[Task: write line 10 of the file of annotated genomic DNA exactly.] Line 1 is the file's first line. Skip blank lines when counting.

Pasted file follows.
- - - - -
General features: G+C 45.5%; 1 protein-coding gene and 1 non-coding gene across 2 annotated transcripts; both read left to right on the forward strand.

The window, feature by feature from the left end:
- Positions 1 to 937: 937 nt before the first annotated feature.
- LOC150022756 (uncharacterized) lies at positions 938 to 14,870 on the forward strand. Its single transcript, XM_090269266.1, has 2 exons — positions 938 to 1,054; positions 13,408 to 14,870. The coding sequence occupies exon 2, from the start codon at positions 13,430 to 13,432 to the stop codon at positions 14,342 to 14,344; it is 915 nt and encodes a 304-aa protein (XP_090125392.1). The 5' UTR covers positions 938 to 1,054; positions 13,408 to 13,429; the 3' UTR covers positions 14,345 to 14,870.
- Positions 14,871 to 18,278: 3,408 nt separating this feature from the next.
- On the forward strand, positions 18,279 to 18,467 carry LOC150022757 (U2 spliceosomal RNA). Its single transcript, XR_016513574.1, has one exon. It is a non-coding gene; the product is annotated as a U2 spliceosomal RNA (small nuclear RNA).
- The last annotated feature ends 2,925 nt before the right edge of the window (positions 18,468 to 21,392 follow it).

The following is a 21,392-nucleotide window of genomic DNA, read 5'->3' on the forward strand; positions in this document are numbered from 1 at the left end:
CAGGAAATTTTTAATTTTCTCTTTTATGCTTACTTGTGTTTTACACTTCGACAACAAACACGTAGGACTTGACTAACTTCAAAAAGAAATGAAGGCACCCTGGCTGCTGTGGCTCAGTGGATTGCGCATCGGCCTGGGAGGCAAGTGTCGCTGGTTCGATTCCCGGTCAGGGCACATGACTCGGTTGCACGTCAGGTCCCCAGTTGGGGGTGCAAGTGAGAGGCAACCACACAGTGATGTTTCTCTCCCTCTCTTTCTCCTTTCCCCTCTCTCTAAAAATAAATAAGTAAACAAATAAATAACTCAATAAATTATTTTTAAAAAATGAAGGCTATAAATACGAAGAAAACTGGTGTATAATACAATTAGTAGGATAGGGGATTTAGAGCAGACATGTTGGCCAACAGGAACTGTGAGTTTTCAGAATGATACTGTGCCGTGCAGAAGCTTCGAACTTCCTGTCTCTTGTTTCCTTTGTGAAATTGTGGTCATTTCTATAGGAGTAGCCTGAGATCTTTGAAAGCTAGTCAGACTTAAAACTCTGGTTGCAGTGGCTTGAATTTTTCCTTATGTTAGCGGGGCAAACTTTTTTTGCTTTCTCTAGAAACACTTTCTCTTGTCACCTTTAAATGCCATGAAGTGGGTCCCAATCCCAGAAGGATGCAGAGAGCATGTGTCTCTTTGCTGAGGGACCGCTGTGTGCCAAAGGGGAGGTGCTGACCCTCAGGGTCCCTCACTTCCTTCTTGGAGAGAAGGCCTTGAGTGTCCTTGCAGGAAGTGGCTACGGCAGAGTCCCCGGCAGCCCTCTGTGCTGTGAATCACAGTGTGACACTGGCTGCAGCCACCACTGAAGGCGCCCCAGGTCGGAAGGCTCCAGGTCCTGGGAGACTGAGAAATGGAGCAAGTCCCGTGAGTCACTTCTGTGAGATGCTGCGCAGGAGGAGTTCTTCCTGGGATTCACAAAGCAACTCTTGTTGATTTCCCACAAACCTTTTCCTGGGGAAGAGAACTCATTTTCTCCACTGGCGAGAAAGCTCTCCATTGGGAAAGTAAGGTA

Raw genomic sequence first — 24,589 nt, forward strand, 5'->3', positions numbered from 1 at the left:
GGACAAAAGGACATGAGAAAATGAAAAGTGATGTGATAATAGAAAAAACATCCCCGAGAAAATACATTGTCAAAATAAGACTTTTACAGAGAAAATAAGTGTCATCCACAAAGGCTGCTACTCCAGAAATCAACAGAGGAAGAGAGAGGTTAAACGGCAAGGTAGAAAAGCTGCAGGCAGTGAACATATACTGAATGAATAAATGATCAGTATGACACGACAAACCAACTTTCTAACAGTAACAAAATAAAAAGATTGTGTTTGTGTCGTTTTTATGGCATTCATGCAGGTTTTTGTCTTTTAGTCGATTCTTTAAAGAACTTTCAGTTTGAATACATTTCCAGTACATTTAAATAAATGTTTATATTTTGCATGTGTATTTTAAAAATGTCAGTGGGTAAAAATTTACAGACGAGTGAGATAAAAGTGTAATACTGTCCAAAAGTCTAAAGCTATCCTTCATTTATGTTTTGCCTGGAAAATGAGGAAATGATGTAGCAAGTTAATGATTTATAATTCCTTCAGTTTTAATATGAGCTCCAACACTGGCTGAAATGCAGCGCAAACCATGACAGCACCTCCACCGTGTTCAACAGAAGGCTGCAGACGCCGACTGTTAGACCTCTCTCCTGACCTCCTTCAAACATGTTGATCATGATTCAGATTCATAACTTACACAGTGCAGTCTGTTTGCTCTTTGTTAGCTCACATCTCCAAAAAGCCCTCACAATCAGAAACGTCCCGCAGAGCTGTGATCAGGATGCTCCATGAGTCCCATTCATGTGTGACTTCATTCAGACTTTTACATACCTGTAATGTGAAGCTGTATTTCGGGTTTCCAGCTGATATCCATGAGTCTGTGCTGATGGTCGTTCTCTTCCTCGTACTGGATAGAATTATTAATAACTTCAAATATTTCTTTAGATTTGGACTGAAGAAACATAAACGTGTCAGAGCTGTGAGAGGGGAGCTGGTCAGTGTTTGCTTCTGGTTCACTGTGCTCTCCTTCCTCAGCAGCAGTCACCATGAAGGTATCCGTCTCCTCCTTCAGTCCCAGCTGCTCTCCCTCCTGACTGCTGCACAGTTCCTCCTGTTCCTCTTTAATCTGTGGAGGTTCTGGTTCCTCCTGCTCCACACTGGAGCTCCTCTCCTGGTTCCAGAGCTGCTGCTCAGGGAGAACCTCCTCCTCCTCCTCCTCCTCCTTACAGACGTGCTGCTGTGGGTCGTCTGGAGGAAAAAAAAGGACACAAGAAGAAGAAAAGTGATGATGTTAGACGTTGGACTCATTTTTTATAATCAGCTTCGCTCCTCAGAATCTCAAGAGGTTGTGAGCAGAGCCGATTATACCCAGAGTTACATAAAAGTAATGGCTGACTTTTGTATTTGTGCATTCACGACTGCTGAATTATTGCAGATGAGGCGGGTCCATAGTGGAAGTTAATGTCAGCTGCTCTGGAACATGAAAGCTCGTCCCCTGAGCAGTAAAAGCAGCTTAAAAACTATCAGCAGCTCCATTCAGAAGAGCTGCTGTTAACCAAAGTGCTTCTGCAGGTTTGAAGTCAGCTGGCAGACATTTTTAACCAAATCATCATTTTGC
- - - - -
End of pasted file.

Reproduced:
Raw genomic sequence first — 24,589 nt, forward strand, 5'->3', positions numbered from 1 at the left: